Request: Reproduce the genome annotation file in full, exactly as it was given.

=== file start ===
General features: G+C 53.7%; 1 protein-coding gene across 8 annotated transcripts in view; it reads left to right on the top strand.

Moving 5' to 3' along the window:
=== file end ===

General features: G+C 53.7%; 1 protein-coding gene across 8 annotated transcripts in view; it reads left to right on the top strand.

Moving 5' to 3' along the window: